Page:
For the first time ever, the story of Clapton Orient's involvement in the Great War, as told through contemporary reports, eye-witness accounts and letters from the front.
Since the outbreak of the Great War, encouraged by the success of McCrae's Battalion in Scotland, the Clapton Orient chairman, Captain Henry Wells-Holland, had the dream of starting his own platoon consisting entirely of O's players and staff.
With the authorities - mindful of the criticism of professional football continuing whilst a war was on - deciding to form a battalion specifically for footballers to join, a meeting was held at Fulham Town Hall on 15th December for players that wanted to join up into the newly formed battalion - the 17th Middlesex (the Footballers' Battalion).
Ten Orient footballers enlisted straight away with more colleagues from the Club soon following their example. Thus it was Clapton Orient became the first English Football League club to volunteer en masse to serve King and Country. Although players from other clubs around the country also joined, it really was Clapton Orient - later, of course to become Leyton Orient - who Took The Lead.
The Club's decision to do its duty was recognised throughout the land - and led to subsequent links with King George V and the Prince of Wales, who was the first member of the royal family to attend a Football League match when he watched the O's in 1921.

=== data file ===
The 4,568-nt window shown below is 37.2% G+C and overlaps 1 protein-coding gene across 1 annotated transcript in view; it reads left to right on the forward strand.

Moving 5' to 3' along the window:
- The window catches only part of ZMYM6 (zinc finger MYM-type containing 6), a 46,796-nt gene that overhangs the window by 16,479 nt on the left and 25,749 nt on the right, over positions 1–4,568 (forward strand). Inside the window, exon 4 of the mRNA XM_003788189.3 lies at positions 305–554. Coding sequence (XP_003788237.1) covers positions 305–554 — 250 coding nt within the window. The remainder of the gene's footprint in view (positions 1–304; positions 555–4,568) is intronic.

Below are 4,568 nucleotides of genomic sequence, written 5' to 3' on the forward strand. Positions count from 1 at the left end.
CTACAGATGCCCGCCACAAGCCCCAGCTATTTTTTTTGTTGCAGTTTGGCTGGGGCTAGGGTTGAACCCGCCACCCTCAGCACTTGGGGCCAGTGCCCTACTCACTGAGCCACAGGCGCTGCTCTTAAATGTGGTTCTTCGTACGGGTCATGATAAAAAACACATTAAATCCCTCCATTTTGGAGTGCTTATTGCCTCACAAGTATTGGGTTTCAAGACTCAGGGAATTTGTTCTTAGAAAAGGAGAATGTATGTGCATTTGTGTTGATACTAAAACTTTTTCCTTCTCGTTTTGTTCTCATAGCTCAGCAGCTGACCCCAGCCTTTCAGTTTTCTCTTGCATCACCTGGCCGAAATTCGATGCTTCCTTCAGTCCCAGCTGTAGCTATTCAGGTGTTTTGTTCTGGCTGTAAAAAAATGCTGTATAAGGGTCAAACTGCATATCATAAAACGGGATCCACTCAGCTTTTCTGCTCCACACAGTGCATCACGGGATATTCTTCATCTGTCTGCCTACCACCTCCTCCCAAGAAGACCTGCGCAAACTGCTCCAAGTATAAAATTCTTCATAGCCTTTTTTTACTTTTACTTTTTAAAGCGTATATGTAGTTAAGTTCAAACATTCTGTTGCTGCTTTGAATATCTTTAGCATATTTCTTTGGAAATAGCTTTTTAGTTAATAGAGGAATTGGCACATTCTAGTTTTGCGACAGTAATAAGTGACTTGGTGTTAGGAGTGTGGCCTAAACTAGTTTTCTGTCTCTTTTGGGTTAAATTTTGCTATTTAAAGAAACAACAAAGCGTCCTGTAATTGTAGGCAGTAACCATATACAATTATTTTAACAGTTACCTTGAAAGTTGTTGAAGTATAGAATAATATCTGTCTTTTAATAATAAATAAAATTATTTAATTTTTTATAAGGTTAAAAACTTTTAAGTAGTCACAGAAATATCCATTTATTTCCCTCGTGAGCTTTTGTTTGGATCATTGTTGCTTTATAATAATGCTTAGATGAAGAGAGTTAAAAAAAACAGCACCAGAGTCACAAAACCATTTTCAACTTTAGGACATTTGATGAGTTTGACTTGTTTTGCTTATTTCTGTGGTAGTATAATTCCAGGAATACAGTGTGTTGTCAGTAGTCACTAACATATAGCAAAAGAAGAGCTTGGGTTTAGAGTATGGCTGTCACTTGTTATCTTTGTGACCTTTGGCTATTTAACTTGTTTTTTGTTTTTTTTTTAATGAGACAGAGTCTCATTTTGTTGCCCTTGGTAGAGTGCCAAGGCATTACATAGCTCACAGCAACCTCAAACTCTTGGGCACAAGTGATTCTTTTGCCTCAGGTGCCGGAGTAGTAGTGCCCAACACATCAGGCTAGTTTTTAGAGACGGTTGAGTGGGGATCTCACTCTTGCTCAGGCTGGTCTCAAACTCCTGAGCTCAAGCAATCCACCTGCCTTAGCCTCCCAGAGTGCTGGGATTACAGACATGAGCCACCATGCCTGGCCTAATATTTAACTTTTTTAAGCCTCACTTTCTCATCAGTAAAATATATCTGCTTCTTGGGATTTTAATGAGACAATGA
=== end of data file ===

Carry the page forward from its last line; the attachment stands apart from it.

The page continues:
This book tells the story of those brave Clapton Orient footballers, three of whom gave their lives on the front line in the name of freedom. Letters and stories from the trenches relate the heartbreak and suffering - but there is humour in adversity, too.
The successful search for relatives of the O's heroes brings us right up to date. We read how the exploits of the Orient 'Die Hards' are now commemorated, both locally, nationally and abroad, including the erection of a permanent memorial in the village of Flers on the Somme in July 2011.
They Took The Lead is a moving and proud account of how comradeship stood firm - from the lush grass of Millfields Road to the mud of the Somme.